I shouldn’t be surprised by these antics. We saw the same response in August of last year when Hugh Jackman was busting out some heavy deadlifts (see my article on Hugh HERE). This incident provided thousands of meatheads around the globe a chance to feel superior to Hugh because they can out pull him (not to mention they didn’t know how many reps he performed, they underestimated the load, and oh yeah – they somehow lost site of the fact that Hugh is a ripped actor who makes millions of dollars and can also sing and dance and do most of his own stunts).


Don’t get me wrong, I’m all in favor of debate, scrutiny, discussion, and criticism. However, there’s a constructive way of wording comments, and an annoying way of wording comments. Since reading the “insufferable” article I linked above, I now make sure to consider my intentions before hitting the “post” button and commenting. This has definitely helped make me a better professional.


  • derek says:

    Great article Bret, and for the record I hip thrust, do crossfit and wear gloves when I lift.

  • Rich says:

    Nice to reel things back in. I believe Wayne Gretzky said something along the lines of ” When a weight scores a goal, I’ll start lifting.” The story on Sam Bennett shows that genetics is the entree and strength training is no more than an appetizer, maybe even just a condiment for some.

    • Greg says:

      I agree completely!

      “During his time with the Oilers, the team conducted individual strength and stamina tests twice per year. According to Gretzky himself, he always finished dead last in peripheral vision, flexibility and strength, and could only bench press 140 pounds (64 kg).” – wikipedia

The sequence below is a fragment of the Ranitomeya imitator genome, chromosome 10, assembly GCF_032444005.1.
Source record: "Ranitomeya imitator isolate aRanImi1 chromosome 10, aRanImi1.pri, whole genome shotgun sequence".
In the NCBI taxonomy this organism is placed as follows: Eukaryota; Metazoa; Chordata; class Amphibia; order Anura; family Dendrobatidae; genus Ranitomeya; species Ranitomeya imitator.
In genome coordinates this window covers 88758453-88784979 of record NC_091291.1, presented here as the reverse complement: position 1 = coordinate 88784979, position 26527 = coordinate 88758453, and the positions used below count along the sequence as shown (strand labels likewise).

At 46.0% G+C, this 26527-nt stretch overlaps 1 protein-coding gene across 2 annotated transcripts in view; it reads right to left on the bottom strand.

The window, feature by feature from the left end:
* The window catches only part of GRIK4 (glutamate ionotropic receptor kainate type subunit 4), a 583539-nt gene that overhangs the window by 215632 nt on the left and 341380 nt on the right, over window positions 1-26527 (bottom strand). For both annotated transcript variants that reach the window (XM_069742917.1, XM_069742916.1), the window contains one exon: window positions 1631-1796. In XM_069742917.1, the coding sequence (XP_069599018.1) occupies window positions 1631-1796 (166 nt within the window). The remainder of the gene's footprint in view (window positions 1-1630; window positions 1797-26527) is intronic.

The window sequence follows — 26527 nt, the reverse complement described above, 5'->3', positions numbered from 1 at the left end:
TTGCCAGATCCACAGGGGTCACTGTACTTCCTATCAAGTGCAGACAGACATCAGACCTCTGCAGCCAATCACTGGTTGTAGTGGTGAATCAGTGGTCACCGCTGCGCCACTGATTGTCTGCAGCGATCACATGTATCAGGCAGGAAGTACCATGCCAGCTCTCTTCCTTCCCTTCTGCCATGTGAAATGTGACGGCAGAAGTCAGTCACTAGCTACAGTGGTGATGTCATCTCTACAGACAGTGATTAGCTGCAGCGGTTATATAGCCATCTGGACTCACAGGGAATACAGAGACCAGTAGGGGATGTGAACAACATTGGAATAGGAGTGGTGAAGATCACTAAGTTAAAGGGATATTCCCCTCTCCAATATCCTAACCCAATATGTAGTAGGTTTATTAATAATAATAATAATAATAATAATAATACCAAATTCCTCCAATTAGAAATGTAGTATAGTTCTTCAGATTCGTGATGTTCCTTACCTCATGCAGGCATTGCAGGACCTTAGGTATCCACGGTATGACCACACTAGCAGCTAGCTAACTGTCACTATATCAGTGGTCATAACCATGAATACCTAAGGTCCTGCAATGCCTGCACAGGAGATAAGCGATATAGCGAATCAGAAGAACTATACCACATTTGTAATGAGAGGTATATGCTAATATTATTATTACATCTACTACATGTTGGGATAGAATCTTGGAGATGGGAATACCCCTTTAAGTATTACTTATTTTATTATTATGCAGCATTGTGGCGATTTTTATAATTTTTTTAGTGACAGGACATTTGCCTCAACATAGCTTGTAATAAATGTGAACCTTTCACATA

Gretzky was only a 9 time MVP and 10 time leader in points, and the all-time NHL leader in goals, assists, and points in both the regular season and playoffs.

      There are a lot of skills that go into hockey, and upper body strength isn’t the most important. The people mocking this teenager don’t know much about hockey.

  • Antonio says:

    Bret Great article!!
    From my opinion I think that this evil is produced by the marketing without going into science and see the causes of things.
    Everything has a reason.

  • Jason says:

    Seems that Durant MIGHT have been the better choice over Oden, eh?

    Thanks for the perspective, Bret.

    Cheers, buddy, Jason

  • gideon bronte says:

    Good post….thanks for sharing your perspective; interesting stuff

  • Jeffrey says:

    Nice read Bret. I’m your fan only for your content, but because I like the kind of person that you are.

  • Jodee says:

    I love love love this. I have worked with two amazing Jiu Jitsu black belts, one of which is UFC veteran Din Thomas, and neither of these men can squat or deadlift a huge amount but both could dominate pretty much anyone on the mats! Train for your sport.

  • Dunkman says:

    Great post, bro.